Bigeye tuna accounts for a relatively small portion (6 percent) of the total tuna catch in the WCPO, its economic value is substantial (approximately US$1 billion annually). The estimated total Pacific catch reached a peak of 221 288t in 2002 with 96 062t and 73 821t in the WCPO and EPO respectively.
Figure B16.4 Location of the Warm Pool (within 29°C isotherm) and US purse-seine tuna catches during (top) La Niña and (bottom) El Niņo events (from Lehodey et al., 1997)
South Pacific Albacore tuna landings, estimated at 51 473t in 2001, was slightly less than in 1998 when catches reached 52 414t in 1989. In 2001 record catches reached 45 708t for longline, and 5 765t for trolling-lines. Albacore catch in several Pacific Island countries continued to increase over the last ten years, with individual records in 2001 for Fiji (7 791t), Samoa (4 820t), French Polynesia (4 261t) and American Samoa (3 253t). These catches constitute around 45 percent of the total South Pacific albacore catch in 2001.
In general, the major tuna stocks on which the fishery is based are not believed to be overexploited at present. Moreover, SPC scientists believe that skipjack catches could be increased. There is, however, some evidence for a declining trend in bigeye catch rates.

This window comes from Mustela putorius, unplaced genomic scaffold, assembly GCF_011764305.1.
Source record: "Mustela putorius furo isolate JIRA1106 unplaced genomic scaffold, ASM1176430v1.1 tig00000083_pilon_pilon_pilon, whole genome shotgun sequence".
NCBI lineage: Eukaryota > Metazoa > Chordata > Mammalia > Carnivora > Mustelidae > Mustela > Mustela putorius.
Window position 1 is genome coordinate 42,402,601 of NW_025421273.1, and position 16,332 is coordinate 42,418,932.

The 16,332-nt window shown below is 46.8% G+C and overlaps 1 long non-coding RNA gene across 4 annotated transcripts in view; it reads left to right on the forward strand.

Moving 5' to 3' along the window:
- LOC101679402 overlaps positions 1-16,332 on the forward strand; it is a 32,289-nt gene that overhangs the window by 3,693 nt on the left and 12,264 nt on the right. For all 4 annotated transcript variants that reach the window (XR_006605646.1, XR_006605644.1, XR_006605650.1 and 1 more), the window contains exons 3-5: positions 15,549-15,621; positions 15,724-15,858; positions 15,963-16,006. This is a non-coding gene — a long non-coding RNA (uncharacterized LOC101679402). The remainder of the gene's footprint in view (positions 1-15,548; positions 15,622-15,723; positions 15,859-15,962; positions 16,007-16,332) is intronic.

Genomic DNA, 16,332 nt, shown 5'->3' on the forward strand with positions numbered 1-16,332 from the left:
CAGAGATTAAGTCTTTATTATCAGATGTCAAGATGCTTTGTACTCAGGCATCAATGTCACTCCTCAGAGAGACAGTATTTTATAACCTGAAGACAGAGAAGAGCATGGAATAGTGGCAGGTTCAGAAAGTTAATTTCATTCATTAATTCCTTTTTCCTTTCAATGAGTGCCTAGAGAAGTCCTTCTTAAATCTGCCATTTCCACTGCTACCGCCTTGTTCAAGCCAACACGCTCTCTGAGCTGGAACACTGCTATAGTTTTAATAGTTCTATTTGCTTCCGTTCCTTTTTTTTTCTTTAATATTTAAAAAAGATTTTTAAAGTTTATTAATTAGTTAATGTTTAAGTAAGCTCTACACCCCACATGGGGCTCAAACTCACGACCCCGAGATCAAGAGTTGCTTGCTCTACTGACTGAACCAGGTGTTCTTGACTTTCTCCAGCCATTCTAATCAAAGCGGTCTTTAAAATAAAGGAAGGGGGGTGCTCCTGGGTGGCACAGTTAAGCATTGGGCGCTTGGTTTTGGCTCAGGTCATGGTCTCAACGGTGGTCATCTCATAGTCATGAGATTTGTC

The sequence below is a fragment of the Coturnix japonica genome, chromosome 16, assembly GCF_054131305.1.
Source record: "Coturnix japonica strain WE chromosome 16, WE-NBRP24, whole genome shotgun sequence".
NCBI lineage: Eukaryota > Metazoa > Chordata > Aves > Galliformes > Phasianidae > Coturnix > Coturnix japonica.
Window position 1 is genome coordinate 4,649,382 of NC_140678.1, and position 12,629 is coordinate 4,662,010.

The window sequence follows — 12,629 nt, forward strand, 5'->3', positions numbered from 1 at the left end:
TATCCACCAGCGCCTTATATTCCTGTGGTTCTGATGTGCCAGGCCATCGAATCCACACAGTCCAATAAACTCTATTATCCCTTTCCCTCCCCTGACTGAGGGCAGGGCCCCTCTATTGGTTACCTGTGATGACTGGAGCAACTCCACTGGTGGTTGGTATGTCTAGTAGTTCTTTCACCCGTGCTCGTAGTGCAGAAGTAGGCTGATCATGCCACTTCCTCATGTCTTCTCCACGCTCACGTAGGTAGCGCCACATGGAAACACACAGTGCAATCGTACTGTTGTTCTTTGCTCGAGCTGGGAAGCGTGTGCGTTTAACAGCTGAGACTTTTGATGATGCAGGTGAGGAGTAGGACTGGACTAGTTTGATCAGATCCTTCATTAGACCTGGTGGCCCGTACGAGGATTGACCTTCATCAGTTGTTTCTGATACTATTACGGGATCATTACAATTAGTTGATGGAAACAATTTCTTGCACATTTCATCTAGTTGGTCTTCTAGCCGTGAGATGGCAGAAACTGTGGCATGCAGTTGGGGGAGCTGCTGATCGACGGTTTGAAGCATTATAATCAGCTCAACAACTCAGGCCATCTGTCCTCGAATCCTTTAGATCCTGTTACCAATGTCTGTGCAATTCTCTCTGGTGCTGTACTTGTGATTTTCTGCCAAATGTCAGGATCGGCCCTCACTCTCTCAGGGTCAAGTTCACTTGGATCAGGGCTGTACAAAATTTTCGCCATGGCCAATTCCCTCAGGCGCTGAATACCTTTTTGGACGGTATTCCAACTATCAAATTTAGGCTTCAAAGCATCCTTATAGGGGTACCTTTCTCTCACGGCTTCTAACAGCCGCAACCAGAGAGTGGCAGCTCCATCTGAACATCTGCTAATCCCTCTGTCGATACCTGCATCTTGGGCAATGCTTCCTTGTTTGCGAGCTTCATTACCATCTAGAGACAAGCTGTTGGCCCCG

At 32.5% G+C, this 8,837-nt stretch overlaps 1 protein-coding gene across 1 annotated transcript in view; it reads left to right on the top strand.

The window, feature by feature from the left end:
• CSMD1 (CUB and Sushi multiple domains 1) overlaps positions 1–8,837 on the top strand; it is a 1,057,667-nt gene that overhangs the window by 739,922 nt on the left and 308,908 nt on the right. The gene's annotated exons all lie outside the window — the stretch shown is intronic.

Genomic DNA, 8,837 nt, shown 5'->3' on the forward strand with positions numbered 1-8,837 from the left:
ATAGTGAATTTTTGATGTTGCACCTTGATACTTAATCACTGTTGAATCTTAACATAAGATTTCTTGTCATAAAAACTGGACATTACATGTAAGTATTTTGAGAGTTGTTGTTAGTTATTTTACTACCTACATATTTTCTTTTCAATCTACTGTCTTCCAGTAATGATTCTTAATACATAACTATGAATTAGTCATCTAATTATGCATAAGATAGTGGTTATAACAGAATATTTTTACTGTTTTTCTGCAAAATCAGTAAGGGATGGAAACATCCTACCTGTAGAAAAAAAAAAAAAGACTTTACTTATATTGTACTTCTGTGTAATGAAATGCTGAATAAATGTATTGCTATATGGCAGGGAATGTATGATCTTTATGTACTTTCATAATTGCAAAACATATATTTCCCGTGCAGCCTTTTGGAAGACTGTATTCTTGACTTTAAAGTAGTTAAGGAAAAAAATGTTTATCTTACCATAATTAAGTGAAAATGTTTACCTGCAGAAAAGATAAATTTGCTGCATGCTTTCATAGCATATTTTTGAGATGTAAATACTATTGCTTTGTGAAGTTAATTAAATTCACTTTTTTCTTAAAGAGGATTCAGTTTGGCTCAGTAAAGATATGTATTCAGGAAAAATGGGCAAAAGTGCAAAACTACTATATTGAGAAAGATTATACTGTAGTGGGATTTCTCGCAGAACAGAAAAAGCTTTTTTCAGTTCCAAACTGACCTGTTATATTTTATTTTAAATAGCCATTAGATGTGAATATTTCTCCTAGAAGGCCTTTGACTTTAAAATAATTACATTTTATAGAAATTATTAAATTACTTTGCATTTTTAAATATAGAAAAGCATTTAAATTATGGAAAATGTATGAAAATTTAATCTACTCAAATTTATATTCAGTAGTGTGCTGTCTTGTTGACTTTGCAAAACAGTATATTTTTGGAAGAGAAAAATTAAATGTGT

Like most other fishing methods, industrial tuna fishing results in the capture of non-target species, or by-catch, including: marlins, sailfish, mahimahi, wahoo and other species which are valued by sports fishermen; sharks which are the subject of growing concern due to their vulnerability to over-fishing; and marine reptiles, marine mammals, and sea birds which may be endangered or formally protected in some jurisdictions.
There is a growing concern over the by-catch in the tuna fisheries of the region. Reasons for this include attention to obligations in international treaties and in non-binding international agreements, increasing involvement of environmental non-government organizations in the issue, and the closure in 2000 of the swordfish longline fishery in Hawaii. It is generally agreed that a better knowledge of the situation, to be obtained primarily through increased observer coverage, is an important foundation upon which future management measures should be based.
Figure B16.5 - Tuna catches in the Western and Central Pacific by gear type ('000t)
Much of the tuna purse seine catch in the region is caught in the equatorial region. This area of warm surface water has become known as the Western Pacific Warm Pool.
The Western Pacific warm pool
The Western Pacific Warm Pool is one of the 56 biogeochemical provinces defined by Longhurst (1995) and corresponds to the definition of a Large Marine Ecosystem (LME), i.e. a zone of 200000 km2. or more, characterized by distinct bathymetry, hydrography, productivity and trophically dependent populations (Figure B16.4). LMEs have been described as regional units for the management of fisheries in accordance with the principles of UNCLOS, and can provide a framework for the achievement of UNCED commitments (Lehodey et al., 1997).